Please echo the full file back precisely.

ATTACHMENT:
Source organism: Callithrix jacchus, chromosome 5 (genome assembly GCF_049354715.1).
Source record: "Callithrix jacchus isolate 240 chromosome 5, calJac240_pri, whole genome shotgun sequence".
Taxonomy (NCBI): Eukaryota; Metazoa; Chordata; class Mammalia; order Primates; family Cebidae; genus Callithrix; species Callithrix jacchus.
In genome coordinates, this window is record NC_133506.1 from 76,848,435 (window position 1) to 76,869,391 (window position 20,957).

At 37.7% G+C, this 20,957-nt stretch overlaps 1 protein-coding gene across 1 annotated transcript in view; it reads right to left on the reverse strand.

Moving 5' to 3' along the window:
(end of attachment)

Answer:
Source organism: Callithrix jacchus, chromosome 5 (genome assembly GCF_049354715.1).
Source record: "Callithrix jacchus isolate 240 chromosome 5, calJac240_pri, whole genome shotgun sequence".
Taxonomy (NCBI): Eukaryota; Metazoa; Chordata; class Mammalia; order Primates; family Cebidae; genus Callithrix; species Callithrix jacchus.
In genome coordinates, this window is record NC_133506.1 from 76,848,435 (window position 1) to 76,869,391 (window position 20,957).

At 37.7% G+C, this 20,957-nt stretch overlaps 1 protein-coding gene across 1 annotated transcript in view; it reads right to left on the reverse strand.

Moving 5' to 3' along the window: